dslreports logo
site
 
    All Forums Hot Topics Gallery
spc

spacer




how-to block ads


Search Topic:
uniqs
10
share rss forum feed


JohnInSJ
Premium
join:2003-09-22
Aptos, CA
reply to funchords

Re: Here we go again about bandwidth throttling ...

said by funchords:

QoS is connotative of using prioritization, but QoS is also connotative of guarantees of service, discrimination between different applications, meeting some specific quality goal (latency/jitter/throughput/reduced error rates).
The goal being: "always provide high availability to low-user customers." - These are the people paying the most money per bit, as it were. You want to keep those folks VERY happy. You care less about the folks that you are losing money on.

So yes, they want to maintain the Quality of Service for their cash cows.

It's QoS. You might not like how they define it, but it is.

Has anyone seen their speed drop below 128kbps during deprioritization? I've never actually experienced it myself.
--
My place : »www.schettino.us


funchords
Hello
Premium,MVM
join:2001-03-11
Yarmouth Port, MA
kudos:6

said by JohnInSJ:

said by funchords:

QoS is connotative of using prioritization, but QoS is also connotative of guarantees of service, discrimination between different applications, meeting some specific quality goal (latency/jitter/throughput/reduced error rates).
The goal being: "always provide high availability to low-user customers." - These are the people paying the most money per bit, as it were. You want to keep those folks VERY happy. You care less about the folks that you are losing money on.

So yes, they want to maintain the Quality of Service for their cash cows.
No, that's not what I mean by "specific quality goal." It's also not what I mean by "different applications."

I mean measurable and specific goals, such as, "Fairchild DBMS latency to Alpine office maintained below 70 ms. with a 95% confidence during the peak hour, and an overall average of all samples under 18 ms." This might be one of a list of goals that mention other quality vectors such as speed or packet drops. QoS Rules are the network's instructions designed to accomplish those goals.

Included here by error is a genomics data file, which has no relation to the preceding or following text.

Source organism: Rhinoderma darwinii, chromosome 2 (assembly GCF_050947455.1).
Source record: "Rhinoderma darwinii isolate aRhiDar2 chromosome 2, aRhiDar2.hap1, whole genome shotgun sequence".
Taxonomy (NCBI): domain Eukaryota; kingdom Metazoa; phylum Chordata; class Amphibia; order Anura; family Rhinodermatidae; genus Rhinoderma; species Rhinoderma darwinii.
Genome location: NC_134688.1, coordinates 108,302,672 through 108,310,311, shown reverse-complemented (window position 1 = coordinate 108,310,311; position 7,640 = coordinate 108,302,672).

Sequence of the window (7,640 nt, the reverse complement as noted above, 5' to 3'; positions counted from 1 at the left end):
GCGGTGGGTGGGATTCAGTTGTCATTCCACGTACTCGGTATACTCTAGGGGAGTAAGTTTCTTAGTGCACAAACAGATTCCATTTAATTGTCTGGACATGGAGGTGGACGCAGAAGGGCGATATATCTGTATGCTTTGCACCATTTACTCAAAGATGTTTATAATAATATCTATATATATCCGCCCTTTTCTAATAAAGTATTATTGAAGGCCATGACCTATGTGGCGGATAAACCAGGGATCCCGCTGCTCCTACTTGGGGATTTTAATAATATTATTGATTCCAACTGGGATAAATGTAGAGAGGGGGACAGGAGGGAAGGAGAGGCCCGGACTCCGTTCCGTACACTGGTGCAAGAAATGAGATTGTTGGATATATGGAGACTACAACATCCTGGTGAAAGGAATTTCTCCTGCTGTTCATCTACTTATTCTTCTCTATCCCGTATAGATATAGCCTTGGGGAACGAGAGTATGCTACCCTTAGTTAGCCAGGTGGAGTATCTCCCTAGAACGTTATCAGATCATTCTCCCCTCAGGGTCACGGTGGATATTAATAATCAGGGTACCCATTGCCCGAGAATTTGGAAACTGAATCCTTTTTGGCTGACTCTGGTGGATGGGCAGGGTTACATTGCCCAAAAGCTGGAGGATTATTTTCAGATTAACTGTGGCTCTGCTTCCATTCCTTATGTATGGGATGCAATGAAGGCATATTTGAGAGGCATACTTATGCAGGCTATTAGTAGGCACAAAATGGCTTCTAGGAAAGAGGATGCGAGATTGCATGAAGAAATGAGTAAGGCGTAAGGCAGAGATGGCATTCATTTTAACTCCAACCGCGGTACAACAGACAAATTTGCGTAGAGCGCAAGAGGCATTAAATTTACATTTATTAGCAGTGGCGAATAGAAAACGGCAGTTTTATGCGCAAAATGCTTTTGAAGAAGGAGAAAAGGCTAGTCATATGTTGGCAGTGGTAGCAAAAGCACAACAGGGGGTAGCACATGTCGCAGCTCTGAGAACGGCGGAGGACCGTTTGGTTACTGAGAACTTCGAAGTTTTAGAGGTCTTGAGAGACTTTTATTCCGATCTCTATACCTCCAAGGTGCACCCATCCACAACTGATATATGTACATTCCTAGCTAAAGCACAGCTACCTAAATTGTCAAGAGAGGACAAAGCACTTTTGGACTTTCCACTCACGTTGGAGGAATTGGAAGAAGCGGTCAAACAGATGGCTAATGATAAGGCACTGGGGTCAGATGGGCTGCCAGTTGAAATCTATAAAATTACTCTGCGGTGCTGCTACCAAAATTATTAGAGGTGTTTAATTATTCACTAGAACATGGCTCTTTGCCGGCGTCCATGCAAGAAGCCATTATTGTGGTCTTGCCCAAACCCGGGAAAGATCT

I understand your rationale because prioritization is a tool for achieving QoS goals and we tend to think of these in connected ways, but Comcast's method is pretty far from the way we should think about QoS.

Comcast's method is a kick toward the direction of user-vs-user fairness. It could be refined more (shorter windows, better-engineered floors with more weighted queue handling) and really be an option worth considering.
--
Robb Topolski -= funchords.com =- District of Columbia -- KJ7RL
Test your Broadband connection today! -- »measurementlab.net/


espaeth
Digital Plumber
Premium,MVM
join:2001-04-21
Minneapolis, MN
kudos:2
Reviews:
·Vitelity VOIP

2 recommendations

said by funchords:

Comcast's method is a kick toward the direction of user-vs-user fairness. It could be refined more (shorter windows, better-engineered floors with more weighted queue handling) and really be an option worth considering.
It could be, but that's something even beyond the 80/20 rule in terms of effort to benefit. If there were such a thing as an 99.999/0.001 rule, this would be a quintessential case.